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    Author(s): Mark D. Gibson; Charles W. McMillin; Eugene Shoulders
    Date: 1986
    Source: Wood and Fiber Science 18(3):428-435
    Publication Series: Miscellaneous Publication
    PDF: Download Publication  (1.2 MB)


    Slash, loblolly, longleaf, and shortleaf pines in northern Louisiana were examined for differences in moisture content (MC) and basic specific gravity (SG) of wood and bark in the complete tree, root, stem, and branches and differences in diameter at breast height (dbh), total height, and taproot length of trees in even-aged plantations under identical site conditions, planting densities, and management practices. The four species did not differ statistically in stemwood, branchwood, or complete-tree wood SG on any of the three sites examined (wet, intermediate, and dry). Shortleaf had a significantly higher rootwood SG on all sites. The wet site generally produced wood with a lower SG, and the dry site produced wood with a higher SG. Differences among species in MC appeared dependent upon the tree component and site condition, while intersite differences in MC were generally component and species dependent. No significant difference among the four species was detected for dbh, total height, or taproot length on the dry or intermediate site. Shortleaf on the wet site produced a significantly shorter stem and taproot than the other species. Tallest trees grew on the intermediate site.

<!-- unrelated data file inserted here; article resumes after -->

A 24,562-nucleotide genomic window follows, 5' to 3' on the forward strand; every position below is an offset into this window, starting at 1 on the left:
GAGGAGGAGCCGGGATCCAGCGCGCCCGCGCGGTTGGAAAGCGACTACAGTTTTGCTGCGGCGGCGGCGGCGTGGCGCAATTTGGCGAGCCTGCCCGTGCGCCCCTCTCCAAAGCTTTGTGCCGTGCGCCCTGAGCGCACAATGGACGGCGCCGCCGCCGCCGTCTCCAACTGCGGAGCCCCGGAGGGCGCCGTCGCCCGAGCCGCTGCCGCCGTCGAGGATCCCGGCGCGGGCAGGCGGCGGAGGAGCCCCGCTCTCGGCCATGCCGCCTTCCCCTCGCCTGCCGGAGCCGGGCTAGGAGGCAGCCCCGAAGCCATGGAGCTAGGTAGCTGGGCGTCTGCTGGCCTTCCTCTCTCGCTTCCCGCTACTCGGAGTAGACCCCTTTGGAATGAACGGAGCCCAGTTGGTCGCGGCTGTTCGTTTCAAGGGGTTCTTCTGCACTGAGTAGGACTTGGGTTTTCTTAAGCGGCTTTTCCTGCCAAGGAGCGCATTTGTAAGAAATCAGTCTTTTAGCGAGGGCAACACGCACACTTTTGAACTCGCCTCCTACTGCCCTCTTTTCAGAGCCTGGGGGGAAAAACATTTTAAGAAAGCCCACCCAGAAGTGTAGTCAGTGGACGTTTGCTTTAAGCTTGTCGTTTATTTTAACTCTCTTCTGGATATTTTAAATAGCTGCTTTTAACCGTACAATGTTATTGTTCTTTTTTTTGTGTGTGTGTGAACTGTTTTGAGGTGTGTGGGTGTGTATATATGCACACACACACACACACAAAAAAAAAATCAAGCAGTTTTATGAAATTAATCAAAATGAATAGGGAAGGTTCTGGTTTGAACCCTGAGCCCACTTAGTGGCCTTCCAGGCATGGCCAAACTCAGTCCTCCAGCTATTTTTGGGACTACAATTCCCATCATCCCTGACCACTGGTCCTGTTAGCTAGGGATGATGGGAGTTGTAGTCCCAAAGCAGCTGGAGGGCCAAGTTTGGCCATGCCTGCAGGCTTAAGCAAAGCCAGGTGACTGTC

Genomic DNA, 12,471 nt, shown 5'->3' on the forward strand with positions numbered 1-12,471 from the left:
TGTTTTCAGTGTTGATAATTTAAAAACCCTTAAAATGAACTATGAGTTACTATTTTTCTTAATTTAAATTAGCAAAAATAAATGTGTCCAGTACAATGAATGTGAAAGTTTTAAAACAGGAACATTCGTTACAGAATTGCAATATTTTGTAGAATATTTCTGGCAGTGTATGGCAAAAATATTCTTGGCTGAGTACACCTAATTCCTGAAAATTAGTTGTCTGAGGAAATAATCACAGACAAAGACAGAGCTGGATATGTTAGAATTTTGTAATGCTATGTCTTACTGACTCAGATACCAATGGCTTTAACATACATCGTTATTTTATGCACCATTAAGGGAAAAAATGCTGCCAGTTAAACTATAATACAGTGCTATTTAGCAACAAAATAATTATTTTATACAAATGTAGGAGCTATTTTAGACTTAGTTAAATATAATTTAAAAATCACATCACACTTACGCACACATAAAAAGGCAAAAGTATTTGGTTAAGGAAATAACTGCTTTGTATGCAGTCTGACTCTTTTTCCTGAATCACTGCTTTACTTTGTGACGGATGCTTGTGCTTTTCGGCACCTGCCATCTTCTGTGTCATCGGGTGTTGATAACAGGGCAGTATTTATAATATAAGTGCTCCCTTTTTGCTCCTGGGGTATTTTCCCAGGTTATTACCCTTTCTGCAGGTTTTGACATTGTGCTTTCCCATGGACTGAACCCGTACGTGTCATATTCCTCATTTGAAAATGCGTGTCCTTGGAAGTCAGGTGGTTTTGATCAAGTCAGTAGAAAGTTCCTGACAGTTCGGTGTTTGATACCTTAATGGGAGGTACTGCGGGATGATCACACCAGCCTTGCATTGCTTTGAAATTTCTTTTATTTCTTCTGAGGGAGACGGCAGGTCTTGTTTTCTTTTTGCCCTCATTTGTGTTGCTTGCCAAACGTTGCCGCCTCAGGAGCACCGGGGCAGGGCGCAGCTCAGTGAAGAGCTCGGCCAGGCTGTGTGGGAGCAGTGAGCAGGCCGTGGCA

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    Gibson, Mark D.; McMillin, Charles W.; Shoulders, Eugene. 1986. Moisture content and specific gravity of the four major southern pines under the same age and site conditions. Wood and Fiber Science 18(3):428-435


    Moisture content, specific gravity, root, stem, branch, southern pine, loblolly pine, slash pine, longieaf pine, shortleaf pine, species comparison, site

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